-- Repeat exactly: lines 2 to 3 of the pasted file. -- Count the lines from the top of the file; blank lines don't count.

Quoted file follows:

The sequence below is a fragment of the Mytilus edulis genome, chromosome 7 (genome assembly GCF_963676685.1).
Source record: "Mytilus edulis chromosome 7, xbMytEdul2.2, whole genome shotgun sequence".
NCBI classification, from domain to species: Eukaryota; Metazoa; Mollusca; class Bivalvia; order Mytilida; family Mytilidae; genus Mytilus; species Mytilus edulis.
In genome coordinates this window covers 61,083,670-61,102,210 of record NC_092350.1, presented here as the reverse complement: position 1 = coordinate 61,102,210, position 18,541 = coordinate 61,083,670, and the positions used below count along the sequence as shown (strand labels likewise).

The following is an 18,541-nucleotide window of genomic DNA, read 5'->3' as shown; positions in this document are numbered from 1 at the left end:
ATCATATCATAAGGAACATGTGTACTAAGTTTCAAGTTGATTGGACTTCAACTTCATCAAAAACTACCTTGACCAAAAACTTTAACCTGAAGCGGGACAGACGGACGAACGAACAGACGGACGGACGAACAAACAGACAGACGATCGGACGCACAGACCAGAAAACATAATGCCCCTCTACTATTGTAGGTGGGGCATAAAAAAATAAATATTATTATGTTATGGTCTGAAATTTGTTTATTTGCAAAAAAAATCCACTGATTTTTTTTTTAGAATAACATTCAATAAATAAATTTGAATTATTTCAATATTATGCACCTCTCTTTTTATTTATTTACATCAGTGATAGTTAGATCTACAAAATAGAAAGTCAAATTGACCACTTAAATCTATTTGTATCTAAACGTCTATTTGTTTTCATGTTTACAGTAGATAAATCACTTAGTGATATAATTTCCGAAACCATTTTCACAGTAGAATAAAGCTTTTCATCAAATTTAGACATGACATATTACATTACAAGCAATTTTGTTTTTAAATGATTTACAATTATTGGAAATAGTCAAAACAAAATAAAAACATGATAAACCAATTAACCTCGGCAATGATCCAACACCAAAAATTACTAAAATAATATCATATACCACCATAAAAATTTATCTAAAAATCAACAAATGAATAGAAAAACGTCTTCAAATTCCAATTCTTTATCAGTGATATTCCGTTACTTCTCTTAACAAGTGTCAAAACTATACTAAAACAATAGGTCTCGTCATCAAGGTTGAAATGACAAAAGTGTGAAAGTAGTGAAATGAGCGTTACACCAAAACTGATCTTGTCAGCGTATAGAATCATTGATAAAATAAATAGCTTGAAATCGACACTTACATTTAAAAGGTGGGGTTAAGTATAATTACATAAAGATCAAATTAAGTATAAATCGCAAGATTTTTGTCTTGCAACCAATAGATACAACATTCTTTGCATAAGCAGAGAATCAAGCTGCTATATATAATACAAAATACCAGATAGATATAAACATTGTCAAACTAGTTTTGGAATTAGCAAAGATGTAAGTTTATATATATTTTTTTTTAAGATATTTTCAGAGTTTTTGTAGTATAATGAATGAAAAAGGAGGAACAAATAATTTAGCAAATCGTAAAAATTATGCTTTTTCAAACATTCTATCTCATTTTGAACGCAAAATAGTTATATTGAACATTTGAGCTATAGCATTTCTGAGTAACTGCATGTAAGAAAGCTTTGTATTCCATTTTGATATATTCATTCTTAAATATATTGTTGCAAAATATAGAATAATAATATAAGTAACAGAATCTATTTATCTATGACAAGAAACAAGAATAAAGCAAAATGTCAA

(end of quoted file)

Source record: "Mytilus edulis chromosome 7, xbMytEdul2.2, whole genome shotgun sequence".
NCBI classification, from domain to species: Eukaryota; Metazoa; Mollusca; class Bivalvia; order Mytilida; family Mytilidae; genus Mytilus; species Mytilus edulis.